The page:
Thursday, April 2, 2020

Episode #122 - Marie-Louise Khondji (Birth)

"Films deserve to be bought, but they also deserve to be seen.”

Nothing is more frustrating in our streaming era than turning on any specific app and suddenly staring hundreds of movie posters with only an algorithm trying to decide what you might like (especially if such product is actually made by the company to help its margins). But what if there was a streaming site that only offered a single movie a week, and maybe not even a feature but a short or medium-length feature? And what if it had circulated ultra-rare films by Claire Denis, Hong Sang-Soo, Matias Piñeiro, Jonas Mekas, and fascinating filmmakers you had never heard of? That's the promise Marie-Louise Khondji has brought to her site Le Cinéma Club. Marie sits down to talk about growing up with her father (the cinematographer Darius) and how she moved into management through distribution and production before starting a site to help filmmakers showcase work that needed an outlet and created to be accessible for all. Finally, the two talk about the wonderful Jonathan Glazer film Birth, and how it seems to capture a certain timeless stasis of its upper elite New York culture.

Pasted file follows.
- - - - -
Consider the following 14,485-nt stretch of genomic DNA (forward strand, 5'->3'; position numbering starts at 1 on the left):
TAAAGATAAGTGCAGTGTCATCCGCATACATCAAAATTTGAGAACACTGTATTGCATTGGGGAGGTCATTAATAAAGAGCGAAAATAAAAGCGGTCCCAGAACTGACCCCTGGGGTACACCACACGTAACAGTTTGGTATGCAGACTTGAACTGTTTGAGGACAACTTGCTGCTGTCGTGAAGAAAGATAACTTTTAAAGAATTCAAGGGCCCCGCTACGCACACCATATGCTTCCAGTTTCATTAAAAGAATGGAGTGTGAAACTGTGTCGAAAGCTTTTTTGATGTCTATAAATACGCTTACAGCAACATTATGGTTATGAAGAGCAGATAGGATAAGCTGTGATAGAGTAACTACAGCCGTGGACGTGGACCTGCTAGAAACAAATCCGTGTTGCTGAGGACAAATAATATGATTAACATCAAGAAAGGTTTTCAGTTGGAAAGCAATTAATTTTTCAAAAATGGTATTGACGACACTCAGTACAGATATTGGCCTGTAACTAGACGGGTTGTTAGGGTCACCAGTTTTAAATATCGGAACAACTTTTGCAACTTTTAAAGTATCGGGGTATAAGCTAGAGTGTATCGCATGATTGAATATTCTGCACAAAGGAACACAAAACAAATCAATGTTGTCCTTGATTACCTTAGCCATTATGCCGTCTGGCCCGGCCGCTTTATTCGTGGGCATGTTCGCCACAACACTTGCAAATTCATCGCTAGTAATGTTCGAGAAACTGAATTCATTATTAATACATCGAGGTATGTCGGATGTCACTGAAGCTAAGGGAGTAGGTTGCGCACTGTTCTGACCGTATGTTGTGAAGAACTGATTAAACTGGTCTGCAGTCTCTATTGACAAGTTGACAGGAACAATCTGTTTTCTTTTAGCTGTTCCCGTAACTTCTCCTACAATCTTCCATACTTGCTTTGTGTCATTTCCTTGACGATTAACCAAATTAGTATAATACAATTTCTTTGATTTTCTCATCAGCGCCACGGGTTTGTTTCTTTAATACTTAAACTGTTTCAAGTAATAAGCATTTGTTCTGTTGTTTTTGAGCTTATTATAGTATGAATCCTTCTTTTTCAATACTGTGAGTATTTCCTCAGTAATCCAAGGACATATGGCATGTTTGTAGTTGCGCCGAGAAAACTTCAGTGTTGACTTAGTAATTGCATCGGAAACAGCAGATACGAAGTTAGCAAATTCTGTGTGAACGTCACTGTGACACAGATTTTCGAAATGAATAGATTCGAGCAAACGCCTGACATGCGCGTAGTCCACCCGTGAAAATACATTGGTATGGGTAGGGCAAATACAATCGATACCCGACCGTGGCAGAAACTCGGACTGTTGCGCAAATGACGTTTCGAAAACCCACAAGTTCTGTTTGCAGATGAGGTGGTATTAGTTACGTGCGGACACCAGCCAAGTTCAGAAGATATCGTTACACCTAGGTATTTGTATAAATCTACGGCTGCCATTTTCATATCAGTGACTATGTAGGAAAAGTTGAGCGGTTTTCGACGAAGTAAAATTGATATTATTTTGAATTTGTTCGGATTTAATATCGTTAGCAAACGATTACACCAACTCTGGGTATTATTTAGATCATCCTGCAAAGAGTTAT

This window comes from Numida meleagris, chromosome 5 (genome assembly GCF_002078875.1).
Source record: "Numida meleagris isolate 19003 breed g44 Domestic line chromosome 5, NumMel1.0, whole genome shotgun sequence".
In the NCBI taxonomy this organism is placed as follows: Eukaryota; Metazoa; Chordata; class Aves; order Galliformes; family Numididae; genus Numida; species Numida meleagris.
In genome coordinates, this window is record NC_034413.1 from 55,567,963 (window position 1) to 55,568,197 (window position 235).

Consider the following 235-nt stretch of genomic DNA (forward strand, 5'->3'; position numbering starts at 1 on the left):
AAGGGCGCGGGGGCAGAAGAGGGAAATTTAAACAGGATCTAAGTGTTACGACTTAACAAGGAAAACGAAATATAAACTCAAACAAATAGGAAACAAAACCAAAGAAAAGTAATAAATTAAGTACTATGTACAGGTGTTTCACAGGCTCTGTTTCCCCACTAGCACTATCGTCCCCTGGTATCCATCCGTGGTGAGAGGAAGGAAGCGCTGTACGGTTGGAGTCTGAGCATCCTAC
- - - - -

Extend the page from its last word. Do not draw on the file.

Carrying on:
0:00–6:27 Opening
7:40-11:32 OVID.TV Sponsorship
12:17–45:51 Deep Focus — Marie-Louise Khondji
46:40–51:15 MUBI Sponsorship Section
52:31–1:03:47 Double Exposure — Birth (Jonathan Glazer)
1:04:12–1:06:42 Close 

Notes and Links to the Conversation
—Check out Le Cinéma Club and follow them on Twitter
—Watch a MasterClass with Darius Khondji
—The Distribution Company Celluloid Dreams and the Production Company Iconoclast
—Watch Simon Killer and Heaven Knows What
—I referenced a bit of the idea around a personal curator, thinking of Eric Allen Hatch and Beyond Video
—Information about Claire Denis's Keep it For Yourself
—Bingham is Bingham Bryant, who was interviewed here.
—James Shamus discussed a bit about Keep it for Yourself here.
—Watch Alien: Resurrection
—I have attempted to trace what Glazer and others have meant by the "silver nitrate" print that has shown a few times since its Venice premiere. It is obviously not a nitrate print in the same way as those of first half of the 20th century (ie. it is not flammable). One article here says that the some 35mm prints were "printed with the bleach bypass process, retaining silver nitrate in the emulsion and keeping high contrast in the highlights."

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